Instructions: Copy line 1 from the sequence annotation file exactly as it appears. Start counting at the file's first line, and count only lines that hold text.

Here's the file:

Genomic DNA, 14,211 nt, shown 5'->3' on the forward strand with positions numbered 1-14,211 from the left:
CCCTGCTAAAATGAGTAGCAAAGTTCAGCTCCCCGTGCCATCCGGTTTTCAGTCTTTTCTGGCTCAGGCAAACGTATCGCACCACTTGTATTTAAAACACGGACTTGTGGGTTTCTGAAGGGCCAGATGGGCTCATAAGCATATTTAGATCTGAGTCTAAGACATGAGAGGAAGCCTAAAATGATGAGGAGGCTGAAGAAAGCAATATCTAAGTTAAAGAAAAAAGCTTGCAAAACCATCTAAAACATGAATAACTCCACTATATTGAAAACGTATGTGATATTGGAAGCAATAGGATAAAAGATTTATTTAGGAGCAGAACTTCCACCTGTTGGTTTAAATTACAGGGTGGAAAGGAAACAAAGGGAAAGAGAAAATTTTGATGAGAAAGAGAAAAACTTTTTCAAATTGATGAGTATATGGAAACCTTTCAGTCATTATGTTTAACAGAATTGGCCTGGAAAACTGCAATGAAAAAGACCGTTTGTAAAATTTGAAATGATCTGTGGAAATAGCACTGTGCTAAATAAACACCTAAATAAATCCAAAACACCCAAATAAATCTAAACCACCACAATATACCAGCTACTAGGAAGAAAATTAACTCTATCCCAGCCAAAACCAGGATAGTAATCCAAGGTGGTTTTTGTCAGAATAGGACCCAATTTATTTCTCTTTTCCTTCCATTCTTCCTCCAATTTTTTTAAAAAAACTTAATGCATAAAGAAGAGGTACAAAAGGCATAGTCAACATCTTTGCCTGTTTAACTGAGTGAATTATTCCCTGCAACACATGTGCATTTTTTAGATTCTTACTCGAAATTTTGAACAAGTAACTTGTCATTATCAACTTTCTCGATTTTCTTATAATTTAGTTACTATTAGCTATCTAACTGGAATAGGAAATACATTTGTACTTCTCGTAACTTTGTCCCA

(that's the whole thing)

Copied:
Genomic DNA, 14,211 nt, shown 5'->3' on the forward strand with positions numbered 1-14,211 from the left: